The IUPAC International Chemical Identifier (InChITM)) is a textual identifier for chemical substances, designed to provide a standard and human-readable way to encode molecular information and to facilitate the search for such information in databases and on the web. Initially developed by IUPAC and NIST during 2000–2005, the format and algorithms are non-proprietary. The continuing development of the standard has been supported since 2010 by the not-for-profit InChI Trust, of which IUPAC is a member.
InChIs can thus be seen as akin to a general and extremely formalized version of IUPAC names. They can express more information than the simpler SMILES notation and differ in that every structure has a unique InChI string, which is important in database applications. Information about the 3-dimensional coordinates of atoms is not represented in InChI; for this purpose a format such as PDB can be used.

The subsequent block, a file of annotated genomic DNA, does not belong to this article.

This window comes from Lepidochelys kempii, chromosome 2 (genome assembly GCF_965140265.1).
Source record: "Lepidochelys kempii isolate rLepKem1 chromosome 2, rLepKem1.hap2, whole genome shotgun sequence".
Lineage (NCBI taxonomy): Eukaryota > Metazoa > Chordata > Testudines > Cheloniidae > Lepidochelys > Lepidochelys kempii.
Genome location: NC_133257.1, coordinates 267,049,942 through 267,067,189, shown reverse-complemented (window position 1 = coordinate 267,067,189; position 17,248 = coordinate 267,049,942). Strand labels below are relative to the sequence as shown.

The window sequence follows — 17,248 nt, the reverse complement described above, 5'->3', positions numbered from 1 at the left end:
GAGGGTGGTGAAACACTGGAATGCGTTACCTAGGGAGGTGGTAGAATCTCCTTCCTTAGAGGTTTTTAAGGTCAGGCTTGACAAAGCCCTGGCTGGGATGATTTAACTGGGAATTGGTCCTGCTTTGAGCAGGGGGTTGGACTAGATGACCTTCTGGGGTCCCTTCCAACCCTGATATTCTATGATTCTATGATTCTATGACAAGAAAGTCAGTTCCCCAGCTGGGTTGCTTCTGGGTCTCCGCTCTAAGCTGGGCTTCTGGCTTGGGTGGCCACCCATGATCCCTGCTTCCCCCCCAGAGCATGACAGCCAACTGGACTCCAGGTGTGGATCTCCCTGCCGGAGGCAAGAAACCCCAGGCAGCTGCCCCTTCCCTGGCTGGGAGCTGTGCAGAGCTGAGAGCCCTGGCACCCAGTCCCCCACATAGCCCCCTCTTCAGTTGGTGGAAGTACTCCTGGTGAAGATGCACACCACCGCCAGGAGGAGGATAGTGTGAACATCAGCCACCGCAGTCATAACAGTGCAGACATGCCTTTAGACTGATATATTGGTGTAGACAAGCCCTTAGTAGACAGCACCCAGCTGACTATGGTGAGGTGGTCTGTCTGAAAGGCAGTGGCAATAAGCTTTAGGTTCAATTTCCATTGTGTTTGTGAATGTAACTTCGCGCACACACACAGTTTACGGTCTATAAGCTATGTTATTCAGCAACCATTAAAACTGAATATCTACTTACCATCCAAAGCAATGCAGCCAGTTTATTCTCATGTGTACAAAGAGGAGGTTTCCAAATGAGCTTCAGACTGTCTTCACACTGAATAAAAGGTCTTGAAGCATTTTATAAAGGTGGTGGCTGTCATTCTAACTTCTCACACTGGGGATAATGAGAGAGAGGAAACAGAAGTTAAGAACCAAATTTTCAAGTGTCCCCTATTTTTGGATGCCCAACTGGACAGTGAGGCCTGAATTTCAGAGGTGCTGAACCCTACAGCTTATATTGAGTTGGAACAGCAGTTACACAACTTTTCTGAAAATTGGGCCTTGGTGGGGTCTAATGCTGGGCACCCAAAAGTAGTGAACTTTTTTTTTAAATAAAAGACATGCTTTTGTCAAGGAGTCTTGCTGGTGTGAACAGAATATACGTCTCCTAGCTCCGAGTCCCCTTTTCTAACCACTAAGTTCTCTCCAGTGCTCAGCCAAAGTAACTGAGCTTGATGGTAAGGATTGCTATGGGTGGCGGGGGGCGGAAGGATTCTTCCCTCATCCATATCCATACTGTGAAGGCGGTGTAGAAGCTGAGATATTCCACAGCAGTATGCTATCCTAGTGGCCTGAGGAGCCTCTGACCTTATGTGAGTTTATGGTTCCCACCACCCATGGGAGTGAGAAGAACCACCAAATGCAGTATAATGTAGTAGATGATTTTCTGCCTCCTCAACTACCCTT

The InChIKey, sometimes referred to as a hashed InChI, is a fixed length (25 character) condensed digital representation of the InChI that is not human-understandable. The InChIKey specification was released in September 2007 in order to facilitate web searches for chemical compounds, since these were problematic with the full-length InChI.
- IUPAC International Chemical Identifier